Man given 19-year prison term for killing transient in Hillcrest

Jason Huggins died after being attacked by a rock

SAN DIEGO - A man who fatally bludgeoned a transient with a rock near his encampment in Hillcrest because the victim had previously testified against him in a grand theft case was sentenced Wednesday to 19 years to life in state prison.

Joshua James Larson, 38, was convicted Sept. 21 of second-degree murder in the death of Jason Huggins.

Witnesses who lived in the homeless camp near the 1300 block of Washington Street identified Larson as being in the camp looking for Huggins the day of the attack.

"I think this was a crime of revenge," said Makenzie Harvey, the deputy district attorney on the case. "I think the reason that he murdered victim was because the victim had reported a crime where the defendant was involved, testified in court [and] the victim cooperated with law enforcement."

Huggins walked out of a gorge near his camp on June 22, 2011, and flagged down a passing motorist. He was only able to tell the driver he had been beaten on the head with a rock.

Medics took the 31-year-old victim to a trauma center, where his condition worsened and he died two weeks later. A deputy medical examiner said Huggins had a fractured skull and brain injuries caused by blunt force trauma to the left side of his head.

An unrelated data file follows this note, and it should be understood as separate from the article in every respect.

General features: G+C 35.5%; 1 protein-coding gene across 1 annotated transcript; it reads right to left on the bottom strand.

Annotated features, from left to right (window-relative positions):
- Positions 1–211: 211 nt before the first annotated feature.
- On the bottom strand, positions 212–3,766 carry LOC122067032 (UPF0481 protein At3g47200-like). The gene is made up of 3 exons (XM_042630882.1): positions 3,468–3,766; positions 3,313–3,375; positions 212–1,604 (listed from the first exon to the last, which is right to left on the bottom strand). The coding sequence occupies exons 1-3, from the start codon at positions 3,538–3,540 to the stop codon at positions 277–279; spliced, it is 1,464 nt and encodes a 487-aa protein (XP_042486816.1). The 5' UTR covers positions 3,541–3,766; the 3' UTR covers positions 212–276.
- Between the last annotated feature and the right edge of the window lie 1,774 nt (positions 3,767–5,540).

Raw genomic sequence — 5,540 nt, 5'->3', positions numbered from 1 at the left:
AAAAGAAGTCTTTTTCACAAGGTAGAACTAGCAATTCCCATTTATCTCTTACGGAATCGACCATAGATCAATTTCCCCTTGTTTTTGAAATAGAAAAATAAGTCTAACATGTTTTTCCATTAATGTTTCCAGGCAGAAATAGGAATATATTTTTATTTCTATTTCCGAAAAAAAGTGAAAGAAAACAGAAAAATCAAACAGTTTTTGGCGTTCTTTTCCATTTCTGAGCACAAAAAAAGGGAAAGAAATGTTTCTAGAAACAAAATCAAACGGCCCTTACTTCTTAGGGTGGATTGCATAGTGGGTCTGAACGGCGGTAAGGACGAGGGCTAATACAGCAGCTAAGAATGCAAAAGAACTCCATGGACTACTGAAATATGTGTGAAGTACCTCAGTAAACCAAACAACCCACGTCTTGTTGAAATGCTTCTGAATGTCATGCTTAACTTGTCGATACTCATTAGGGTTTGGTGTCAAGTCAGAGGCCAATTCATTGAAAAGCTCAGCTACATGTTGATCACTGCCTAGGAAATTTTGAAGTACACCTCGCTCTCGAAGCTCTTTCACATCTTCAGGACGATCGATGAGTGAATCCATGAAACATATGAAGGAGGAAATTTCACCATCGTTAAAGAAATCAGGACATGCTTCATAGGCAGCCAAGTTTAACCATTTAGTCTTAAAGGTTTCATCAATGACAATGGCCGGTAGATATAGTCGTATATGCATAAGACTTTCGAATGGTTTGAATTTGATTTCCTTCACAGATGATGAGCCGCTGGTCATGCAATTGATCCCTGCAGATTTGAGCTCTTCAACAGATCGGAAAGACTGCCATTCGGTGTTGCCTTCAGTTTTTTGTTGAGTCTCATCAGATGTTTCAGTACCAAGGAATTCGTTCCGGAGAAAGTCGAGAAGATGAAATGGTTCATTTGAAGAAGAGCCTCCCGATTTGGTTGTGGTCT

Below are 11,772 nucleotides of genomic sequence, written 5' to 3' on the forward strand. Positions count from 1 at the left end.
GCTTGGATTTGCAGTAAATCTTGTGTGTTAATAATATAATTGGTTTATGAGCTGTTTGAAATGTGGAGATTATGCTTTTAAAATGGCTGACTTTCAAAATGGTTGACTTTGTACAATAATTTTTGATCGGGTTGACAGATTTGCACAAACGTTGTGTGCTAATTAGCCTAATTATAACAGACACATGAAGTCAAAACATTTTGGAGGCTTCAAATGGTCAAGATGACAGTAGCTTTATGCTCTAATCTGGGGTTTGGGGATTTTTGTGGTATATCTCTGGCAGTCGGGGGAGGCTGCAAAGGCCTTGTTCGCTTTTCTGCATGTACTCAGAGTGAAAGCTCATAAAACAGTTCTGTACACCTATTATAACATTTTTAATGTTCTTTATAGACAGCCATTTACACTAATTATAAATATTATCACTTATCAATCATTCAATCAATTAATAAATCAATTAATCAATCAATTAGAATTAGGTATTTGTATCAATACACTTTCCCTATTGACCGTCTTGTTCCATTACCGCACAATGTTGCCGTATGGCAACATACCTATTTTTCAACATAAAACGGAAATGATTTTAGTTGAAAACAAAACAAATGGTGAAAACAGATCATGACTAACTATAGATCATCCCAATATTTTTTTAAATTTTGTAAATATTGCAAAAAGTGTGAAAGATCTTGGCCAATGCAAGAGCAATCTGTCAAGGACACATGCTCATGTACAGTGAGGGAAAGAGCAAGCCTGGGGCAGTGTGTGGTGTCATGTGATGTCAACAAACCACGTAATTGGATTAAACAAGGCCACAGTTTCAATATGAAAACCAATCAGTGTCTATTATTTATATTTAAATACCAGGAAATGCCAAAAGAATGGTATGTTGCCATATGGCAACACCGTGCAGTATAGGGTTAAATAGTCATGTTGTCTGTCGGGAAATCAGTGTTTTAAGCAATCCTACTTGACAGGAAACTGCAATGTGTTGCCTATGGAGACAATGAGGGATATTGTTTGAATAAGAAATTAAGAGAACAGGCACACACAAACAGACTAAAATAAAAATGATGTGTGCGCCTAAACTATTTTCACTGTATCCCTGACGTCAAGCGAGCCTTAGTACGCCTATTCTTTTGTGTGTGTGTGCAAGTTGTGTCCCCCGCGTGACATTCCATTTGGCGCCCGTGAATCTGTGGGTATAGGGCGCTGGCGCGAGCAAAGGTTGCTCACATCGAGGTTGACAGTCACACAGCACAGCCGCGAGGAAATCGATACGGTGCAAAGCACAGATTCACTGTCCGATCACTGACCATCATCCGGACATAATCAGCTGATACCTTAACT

Larson was also convicted of assault with a deadly weapon for hitting Huggins' friend, Nathan Meza, in the face with a rock.

Meza testified that he and Huggins had seen Larson on the street and at a McDonald's restaurant the day of the attack.

When Meza and Huggins arrived back at their tent, Larson appeared and threw a rock at Meza and later fought with Huggins, Meza testified.

Harvey said Larson had a motive to attack Huggins, who had testified against the defendant in a 2009 case in which Larson was convicted of taking the victim's wallet.

A cousin said Huggins, also known as "Cowboy" because of the hate he was often seen wearing, became homeless after moving from Tennessee to San Diego.

Larson -- who was also convicted of threatening a witness -- was on probation for the grand theft conviction and a drug sales charge at the time of the murder, the prosecutor said.

Larson's attorney argued for a lighter sentence, saying his client came from a good family. Larson's parents were in court to listen to the sentencing.

"He was in the Army and honorably discharged. However, his life appears to have been eroded by drug use, but he has no prior violent history and has never been in prison before," said defense attorney Peter Will.

Judge Theodore Weathers sentenced Larson and acknowledged that the defendant has shown no signs of remorse for the murder.

Larson was also sentenced Wednesday for the attack on Meza during the same incident.

Larson's family did not want to speak on camera, but told 10News that they support him.

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